By Stephanie Simon
BOSTON (Reuters) - The dean of Harvard College, Evelynn Hammonds, announced on Tuesday that she would step down this summer following months of controversy over her decision to authorize secret searches of faculty email.
Hammonds, who will remain a professor at the prestigious university, acknowledged given conflicting accounts about her decision to scan the subject lines of email accounts belonging to 16 deans, in search of correspondence relating to a major cheating scandal among Harvard students.
She apologized to the faculty last month and acknowledged that the episode had eroded trust on campus.
Hammonds, who was the first African-American and the first woman to be appointed dean of Harvard College, did not refer to the cheating scandal or the email search in a brief statement issued Tuesday as she announced she would step down on July 1. She had served as dean for five years.
"Being dean of Harvard College has been an immensely rewarding experience for me, but I miss engaging deeply with my scholarship and teaching," Hammonds said.
Hammonds authorized two separate searches to try to identify the dean who leaked a confidential memo about a large student cheating case to reporters for the school newspaper, the Harvard Crimson. She said no emails were opened and no content was read, but acknowledged she had investigators scan the subject lines and search for the student reporters' names. The deans were not notified of the search.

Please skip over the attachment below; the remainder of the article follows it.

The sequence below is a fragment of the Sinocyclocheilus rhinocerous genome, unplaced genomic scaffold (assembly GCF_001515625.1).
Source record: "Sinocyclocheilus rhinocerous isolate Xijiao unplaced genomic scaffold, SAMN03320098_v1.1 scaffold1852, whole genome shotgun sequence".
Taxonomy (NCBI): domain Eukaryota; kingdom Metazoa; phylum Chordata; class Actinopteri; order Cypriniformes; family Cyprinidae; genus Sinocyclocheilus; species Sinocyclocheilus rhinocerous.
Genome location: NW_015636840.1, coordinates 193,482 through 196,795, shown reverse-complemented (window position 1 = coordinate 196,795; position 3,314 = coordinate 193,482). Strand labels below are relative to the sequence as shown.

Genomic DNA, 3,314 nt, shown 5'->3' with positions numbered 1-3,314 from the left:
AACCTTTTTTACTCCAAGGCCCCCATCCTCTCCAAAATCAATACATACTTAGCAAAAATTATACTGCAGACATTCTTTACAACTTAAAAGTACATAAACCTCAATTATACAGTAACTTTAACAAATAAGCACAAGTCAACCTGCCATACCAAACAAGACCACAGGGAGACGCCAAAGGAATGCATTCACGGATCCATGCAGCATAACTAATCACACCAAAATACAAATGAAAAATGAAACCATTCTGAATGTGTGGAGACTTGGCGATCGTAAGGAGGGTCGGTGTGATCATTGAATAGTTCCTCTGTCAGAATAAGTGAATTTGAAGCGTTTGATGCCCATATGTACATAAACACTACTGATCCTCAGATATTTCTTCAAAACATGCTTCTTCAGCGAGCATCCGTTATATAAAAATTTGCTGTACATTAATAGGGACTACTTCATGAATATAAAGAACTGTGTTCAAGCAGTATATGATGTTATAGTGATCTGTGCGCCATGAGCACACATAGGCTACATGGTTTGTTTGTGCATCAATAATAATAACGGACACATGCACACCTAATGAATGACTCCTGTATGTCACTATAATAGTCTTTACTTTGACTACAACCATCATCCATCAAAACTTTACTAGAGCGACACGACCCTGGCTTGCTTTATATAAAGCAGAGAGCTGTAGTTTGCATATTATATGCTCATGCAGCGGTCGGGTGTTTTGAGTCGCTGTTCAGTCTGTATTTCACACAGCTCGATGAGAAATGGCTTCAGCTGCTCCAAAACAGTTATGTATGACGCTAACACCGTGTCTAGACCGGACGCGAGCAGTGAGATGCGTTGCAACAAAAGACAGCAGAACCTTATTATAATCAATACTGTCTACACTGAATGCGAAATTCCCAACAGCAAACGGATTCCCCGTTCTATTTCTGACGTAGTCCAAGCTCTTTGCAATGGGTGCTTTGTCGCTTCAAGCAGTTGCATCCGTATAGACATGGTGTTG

Her apology last month did not quell the anger on campus. The Crimson called for Hammonds' resignation in an editorial that said her handling of the email searches "damages Harvard as an institution and as a community."
Hammonds was also criticized for the slow pace of investigation into the cheating scandal. The first allegations that students had plagiarized and collaborated on a take-home final surfaced last spring, but it was not until this winter that the university announced about 60 students had been suspended and about 30 put on disciplinary probation.
A physicist and engineer by training, Hammonds said she will take a sabbatical, then return to Harvard to head up a new program looking at the role of race and gender in science and medicine.
Harvard President Drew Faust praised Hammonds in a statement, saying she had revitalized undergraduate programs and promoted "a culture of inclusion and community."
(Reporting by Stephanie Simon; Editing by Richard Valdmanis, Nick Zieminski and Andre Grenon)